Mavis Staples: Her music is still her most powerful message 

The soul singer hits Mahaffey Theater this Saturday.

On the very short, exclusive list of vocalists who can cross any genre seamlessly and pour every ounce of heart and soul into each beautifully uttered note is Mavis Staples. Under the leadership and tutelage of her father and band leader, Roebuck Staples (better known as simply "Pops"), Chicago born and bred Mavis and her sisters Cleotha and Yvonne rose to prominence between the late 1960s and early 1970s thanks to the uplifting messages their music delivered in a particularly trying time in history. Deeply entrenched in the ongoing struggle for civil rights and equality, The Staple Singers and their soulful blend of gospel-based rhythm and blues served as the backdrop for positive, forward-thinking individuals who fought the good fight and recognized the power of positivity. Uplifting tunes like "I'll Take You There" and "Respect Yourself," which have gone on to become timeless anthems, were crucial messages at the time of their respective releases. Besides the weighty, intelligent sentiments they conveyed, the real allure of these classic hit singles is the rich, husky, honey-soaked soothing vocals of Mavis. As unforgettable and endearing as any singer of her time, Mavis' gift is the familiarity and the ease in which she croons and coos. It's safe to say that anyone who has ever been within earshot of Mavis Staples or heard any one of her innumerable dynamic recordings won't soon to forget the impression she casts.

Now 73 and in the throes of a successful solo career, signed to hip indie label Anti- Records and teaming with Wilco mastermind Jeff Tweedy on her superb 2010 release You Are Not Alone and on a forthcoming new record (more on that later), Mavis seems energized and excited about her current projects and her continued delivery of the messages her now-deceased father imparted.

I had the pure delight of chatting with Mavis from her Chicago home as she geared up for a tour that finds her visiting St. Petersburg's gorgeous Mahaffey Theater on Saturday night. It was difficult to conceal the sheer glee and excitement I was feeling at the opportunity to speak to one of my absolute all-time favorite vocalists. As I tastefully and respectfully started our phone conversation by gushing a bit and letting Ms. Staples in on my adulation, iI was greeted with that unmistakable rich voice in turn thanking me: "Oh thank you..." Mavis replied. "Thanks for taking the time out to talk to this ol' girl!" She set the tone and broke the ice and I knew our conversation would be one I wouldn't soon forget.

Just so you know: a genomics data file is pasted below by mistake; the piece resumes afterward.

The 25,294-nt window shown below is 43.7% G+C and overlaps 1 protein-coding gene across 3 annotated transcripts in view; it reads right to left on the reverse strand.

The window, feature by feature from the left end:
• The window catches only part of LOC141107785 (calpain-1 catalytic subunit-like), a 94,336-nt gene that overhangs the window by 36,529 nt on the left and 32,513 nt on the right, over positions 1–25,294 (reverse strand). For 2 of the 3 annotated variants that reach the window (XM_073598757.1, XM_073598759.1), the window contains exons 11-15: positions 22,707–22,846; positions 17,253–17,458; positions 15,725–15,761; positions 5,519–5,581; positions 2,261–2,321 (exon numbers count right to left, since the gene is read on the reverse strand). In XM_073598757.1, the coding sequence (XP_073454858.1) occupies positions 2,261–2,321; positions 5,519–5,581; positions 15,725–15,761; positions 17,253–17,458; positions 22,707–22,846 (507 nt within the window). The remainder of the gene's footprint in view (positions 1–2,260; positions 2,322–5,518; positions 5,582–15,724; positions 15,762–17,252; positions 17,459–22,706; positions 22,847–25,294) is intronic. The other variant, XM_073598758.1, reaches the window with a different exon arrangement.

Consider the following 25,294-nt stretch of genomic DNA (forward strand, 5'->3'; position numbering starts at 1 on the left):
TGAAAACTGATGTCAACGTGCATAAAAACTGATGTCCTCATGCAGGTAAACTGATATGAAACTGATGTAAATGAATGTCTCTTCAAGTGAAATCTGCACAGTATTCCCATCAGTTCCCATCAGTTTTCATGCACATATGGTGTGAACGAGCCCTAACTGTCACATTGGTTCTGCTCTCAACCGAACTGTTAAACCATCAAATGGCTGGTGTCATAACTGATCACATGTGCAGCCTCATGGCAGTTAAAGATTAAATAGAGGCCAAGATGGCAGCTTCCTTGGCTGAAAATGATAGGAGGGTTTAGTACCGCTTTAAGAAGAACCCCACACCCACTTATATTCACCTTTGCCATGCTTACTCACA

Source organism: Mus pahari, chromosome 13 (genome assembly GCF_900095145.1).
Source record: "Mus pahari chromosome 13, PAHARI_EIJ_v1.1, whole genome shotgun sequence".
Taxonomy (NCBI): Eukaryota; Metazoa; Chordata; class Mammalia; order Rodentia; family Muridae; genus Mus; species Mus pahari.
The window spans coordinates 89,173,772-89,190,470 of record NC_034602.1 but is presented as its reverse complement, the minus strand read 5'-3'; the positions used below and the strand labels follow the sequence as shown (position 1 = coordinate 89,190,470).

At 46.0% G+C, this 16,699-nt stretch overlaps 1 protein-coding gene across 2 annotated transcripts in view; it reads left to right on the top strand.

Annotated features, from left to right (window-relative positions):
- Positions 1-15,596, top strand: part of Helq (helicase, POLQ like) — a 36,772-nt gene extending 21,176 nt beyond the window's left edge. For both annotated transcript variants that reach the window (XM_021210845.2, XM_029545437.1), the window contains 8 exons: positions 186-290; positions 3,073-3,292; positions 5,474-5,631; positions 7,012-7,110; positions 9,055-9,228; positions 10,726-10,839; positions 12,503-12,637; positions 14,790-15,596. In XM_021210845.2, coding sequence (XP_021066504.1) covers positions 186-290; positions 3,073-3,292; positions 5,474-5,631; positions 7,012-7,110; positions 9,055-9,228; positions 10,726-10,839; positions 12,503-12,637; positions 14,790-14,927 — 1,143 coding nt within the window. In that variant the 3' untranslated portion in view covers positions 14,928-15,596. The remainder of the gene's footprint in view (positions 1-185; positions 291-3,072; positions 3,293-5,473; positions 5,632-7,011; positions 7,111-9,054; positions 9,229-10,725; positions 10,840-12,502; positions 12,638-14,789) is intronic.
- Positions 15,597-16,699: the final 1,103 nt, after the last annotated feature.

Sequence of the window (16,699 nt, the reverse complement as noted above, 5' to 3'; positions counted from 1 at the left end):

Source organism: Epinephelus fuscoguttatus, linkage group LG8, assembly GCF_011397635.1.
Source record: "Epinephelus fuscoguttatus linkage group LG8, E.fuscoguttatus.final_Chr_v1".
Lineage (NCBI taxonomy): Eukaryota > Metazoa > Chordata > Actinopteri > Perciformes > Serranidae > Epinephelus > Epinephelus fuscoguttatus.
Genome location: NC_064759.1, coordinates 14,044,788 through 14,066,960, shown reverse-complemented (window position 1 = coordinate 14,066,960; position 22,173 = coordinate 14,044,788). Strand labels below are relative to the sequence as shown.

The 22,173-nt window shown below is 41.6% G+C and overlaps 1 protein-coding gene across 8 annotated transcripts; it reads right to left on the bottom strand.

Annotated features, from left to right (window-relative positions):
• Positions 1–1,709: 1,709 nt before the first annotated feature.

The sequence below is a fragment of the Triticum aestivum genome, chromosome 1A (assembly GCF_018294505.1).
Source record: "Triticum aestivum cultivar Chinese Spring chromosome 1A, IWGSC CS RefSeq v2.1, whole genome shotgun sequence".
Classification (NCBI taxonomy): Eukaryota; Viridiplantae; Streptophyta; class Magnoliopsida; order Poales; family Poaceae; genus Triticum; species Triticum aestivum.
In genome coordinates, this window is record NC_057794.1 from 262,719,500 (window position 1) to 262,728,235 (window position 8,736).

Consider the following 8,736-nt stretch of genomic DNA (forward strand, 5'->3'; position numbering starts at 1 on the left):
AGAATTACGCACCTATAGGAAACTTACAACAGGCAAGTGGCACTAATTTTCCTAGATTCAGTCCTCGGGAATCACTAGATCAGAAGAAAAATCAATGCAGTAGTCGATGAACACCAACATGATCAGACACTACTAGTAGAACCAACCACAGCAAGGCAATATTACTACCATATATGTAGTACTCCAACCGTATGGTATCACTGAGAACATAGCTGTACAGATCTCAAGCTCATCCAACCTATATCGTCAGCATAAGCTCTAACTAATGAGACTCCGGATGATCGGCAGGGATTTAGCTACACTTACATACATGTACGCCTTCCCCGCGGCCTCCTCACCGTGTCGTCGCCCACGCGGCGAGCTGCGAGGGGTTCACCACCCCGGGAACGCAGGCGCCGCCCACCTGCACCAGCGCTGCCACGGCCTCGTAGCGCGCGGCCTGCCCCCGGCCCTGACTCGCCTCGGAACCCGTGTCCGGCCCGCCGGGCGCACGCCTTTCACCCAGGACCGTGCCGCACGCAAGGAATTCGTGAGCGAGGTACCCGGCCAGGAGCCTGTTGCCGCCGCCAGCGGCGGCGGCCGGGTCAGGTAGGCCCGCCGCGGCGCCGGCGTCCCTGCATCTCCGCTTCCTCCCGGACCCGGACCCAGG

First I asked Mavis about the Staples Singers' significant role in what was referred to as the "message music" of their heyday, whose decision it was to choose that path, and if it was a conscious effort.

"Oh, that was daddy's idea. We had never heard folk songs before, but we started hearing Bob Dylan songs and his messages, and daddy said 'we can sing that!'" She pointed out the Dylan classic "Blowin' in the Wind" as the one with the message that really moved Pops, and began to sing the well-known first line of the tune in her signature soulful warble — "How many roads most a man walk down / Before you call him a man?" — before talking about the days when her father, growing up as a young black man, was forced to cross the street and take the opposite sidewalk if a white man happened to start walking on his side. The first line of the song resonated with Pops and helped to bring about the shift messages he chose to deliver from then on with his and his family's music.

Adopting and incorporating the deep, insightful messages of Dylan and Joni Mitchell, the Staples became their unlikely contemporaries. "Yes!" she remembered with delight. "We were invited to the Newport Folk Festival around all the flower children. We really fit in with them." The group went on to record several Dylan-penned numbers as smothered in their own unique blend of gospel-tinged brilliance. Obviously an honor for Dylan himself, who has many times gone on record as a staunch fan of Mavis and her family's recorded output.

At a time when musical genres and palettes weren't as fiercely divided as they are today, Pops had the brilliant realization that it wasn't the time to stick to a single style. "'Don't categorize us' Pops would tell the songwriters. He knew the blues and he wanted us to play every kind of music," Mavis said, a decision that helped carry the Staples to many different corners of the world and a variety of musical stages.

Respect and admiration beamed through the phone line whenever Mavis brought up the love and leadership her beloved father shone on her. She giggled as she recalled stories about Pops saving up enough from his 10-cent-a-day job ("He said that was a lot of money back then!" she chortled) and teaching himself to play guitar as a contemporary of blues legend Charley Patton. She charmingly recounts growing up down the street from another blues heavyweight, Howlin' Wolf, and hips me to the fact that Pops sang at the funeral of blues great Muddy Waters. Each and every recollection of her father and his colorful life is related with nothing but pure fondness. "I couldn't have asked for a better life," Mavis sighed, her heartfelt tone making it obvious that she's brutally sincere.

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